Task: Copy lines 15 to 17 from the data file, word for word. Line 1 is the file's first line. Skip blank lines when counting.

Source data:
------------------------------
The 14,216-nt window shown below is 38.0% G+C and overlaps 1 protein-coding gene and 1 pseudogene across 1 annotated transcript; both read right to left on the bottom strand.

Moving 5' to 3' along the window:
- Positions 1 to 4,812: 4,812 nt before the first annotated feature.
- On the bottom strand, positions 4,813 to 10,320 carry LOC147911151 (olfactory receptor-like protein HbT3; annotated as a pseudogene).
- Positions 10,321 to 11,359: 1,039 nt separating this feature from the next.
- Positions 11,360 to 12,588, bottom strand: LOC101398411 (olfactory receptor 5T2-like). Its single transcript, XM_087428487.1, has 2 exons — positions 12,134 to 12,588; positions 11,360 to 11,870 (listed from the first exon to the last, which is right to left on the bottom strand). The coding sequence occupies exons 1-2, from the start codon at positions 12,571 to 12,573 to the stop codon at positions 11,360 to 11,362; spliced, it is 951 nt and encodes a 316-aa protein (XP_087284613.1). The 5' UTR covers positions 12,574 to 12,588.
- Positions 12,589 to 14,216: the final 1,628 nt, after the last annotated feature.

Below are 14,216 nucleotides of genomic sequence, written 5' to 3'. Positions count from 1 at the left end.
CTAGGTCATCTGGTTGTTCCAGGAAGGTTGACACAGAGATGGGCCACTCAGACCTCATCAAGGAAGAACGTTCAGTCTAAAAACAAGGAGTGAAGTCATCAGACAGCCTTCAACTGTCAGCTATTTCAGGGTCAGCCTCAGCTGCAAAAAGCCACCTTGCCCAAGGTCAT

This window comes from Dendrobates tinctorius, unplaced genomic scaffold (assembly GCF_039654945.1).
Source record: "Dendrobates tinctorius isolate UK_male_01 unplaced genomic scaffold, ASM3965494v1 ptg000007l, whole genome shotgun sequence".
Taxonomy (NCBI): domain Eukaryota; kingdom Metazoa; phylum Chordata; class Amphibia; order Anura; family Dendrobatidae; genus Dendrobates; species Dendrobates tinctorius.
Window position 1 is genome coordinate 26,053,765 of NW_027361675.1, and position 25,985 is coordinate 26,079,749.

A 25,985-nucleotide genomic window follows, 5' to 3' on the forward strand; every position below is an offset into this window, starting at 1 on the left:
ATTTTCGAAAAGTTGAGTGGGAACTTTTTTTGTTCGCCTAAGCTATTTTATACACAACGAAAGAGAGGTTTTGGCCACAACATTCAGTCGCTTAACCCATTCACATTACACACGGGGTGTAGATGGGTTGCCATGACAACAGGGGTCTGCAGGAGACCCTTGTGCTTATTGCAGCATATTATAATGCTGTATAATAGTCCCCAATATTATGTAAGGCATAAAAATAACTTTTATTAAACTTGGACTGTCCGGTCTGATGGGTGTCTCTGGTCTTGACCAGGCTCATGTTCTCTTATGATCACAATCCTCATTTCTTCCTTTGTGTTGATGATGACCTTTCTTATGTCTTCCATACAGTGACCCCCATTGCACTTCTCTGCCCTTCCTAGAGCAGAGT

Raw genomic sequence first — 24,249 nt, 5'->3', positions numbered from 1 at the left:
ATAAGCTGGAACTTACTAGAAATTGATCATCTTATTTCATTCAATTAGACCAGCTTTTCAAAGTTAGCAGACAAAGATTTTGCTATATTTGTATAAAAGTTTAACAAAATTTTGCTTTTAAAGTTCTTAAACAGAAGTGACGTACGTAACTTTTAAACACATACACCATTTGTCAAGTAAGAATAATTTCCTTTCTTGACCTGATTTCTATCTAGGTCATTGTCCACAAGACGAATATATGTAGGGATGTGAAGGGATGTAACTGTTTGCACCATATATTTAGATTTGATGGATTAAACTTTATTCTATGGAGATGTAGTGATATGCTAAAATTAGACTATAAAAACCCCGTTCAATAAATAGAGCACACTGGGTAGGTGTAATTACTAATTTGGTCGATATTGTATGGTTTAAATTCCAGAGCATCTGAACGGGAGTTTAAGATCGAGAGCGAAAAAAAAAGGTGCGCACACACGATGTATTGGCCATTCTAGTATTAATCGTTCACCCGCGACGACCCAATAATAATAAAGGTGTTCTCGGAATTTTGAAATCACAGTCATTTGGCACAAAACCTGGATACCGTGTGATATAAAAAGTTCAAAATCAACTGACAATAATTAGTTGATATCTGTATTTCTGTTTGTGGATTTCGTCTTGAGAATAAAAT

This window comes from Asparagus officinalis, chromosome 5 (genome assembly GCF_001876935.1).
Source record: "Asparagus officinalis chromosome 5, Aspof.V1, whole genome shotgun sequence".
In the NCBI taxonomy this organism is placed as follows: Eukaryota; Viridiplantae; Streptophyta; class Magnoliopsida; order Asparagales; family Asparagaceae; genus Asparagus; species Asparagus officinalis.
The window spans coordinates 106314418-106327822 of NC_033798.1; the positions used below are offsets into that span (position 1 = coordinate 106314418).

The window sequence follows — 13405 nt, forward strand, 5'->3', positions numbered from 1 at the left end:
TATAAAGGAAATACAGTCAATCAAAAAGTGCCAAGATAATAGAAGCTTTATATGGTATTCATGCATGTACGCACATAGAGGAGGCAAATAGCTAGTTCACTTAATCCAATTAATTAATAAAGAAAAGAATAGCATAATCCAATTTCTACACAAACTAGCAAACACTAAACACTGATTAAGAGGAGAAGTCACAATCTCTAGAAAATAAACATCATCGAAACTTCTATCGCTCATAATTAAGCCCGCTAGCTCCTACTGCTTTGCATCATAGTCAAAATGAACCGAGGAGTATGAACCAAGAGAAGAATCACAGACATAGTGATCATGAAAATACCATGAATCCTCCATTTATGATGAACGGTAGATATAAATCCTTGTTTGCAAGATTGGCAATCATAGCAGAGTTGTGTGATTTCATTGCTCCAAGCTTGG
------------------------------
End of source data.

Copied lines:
ATTTTCGAAAAGTTGAGTGGGAACTTTTTTTGTTCGCCTAAGCTATTTTATACACAACGAAAGAGAGGTTTTGGCCACAACATTCAGTCGCTTAACCCATTCACATTACACACGGGGTGTAGATGGGTTGCCATGACAACAGGGGTCTGCAGGAGACCCTTGTGCTTATTGCAGCATATTATAATGCTGTATAATAGTCCCCAATATTATGTAAGGCATAAAAATAACTTTTATTAAACTTGGACTGTCCGGTCTGATGGGTGTCTCTGGTCTTGACCAGGCTCATGTTCTCTTATGATCACAATCCTCATTTCTTCCTTTGTGTTGATGATGACCTTTCTTATGTCTTCCATACAGTGACCCCCATTGCACTTCTCTGCCCTTCCTAGAGCAGAGT

Raw genomic sequence first — 24,249 nt, 5'->3', positions numbered from 1 at the left:
ATAAGCTGGAACTTACTAGAAATTGATCATCTTATTTCATTCAATTAGACCAGCTTTTCAAAGTTAGCAGACAAAGATTTTGCTATATTTGTATAAAAGTTTAACAAAATTTTGCTTTTAAAGTTCTTAAACAGAAGTGACGTACGTAACTTTTAAACACATACACCATTTGTCAAGTAAGAATAATTTCCTTTCTTGACCTGATTTCTATCTAGGTCATTGTCCACAAGACGAATATATGTAGGGATGTGAAGGGATGTAACTGTTTGCACCATATATTTAGATTTGATGGATTAAACTTTATTCTATGGAGATGTAGTGATATGCTAAAATTAGACTATAAAAACCCCGTTCAATAAATAGAGCACACTGGGTAGGTGTAATTACTAATTTGGTCGATATTGTATGGTTTAAATTCCAGAGCATCTGAACGGGAGTTTAAGATCGAGAGCGAAAAAAAAAGGTGCGCACACACGATGTATTGGCCATTCTAGTATTAATCGTTCACCCGCGACGACCCAATAATAATAAAGGTGTTCTCGGAATTTTGAAATCACAGTCATTTGGCACAAAACCTGGATACCGTGTGATATAAAAAGTTCAAAATCAACTGACAATAATTAGTTGATATCTGTATTTCTGTTTGTGGATTTCGTCTTGAGAATAAAAT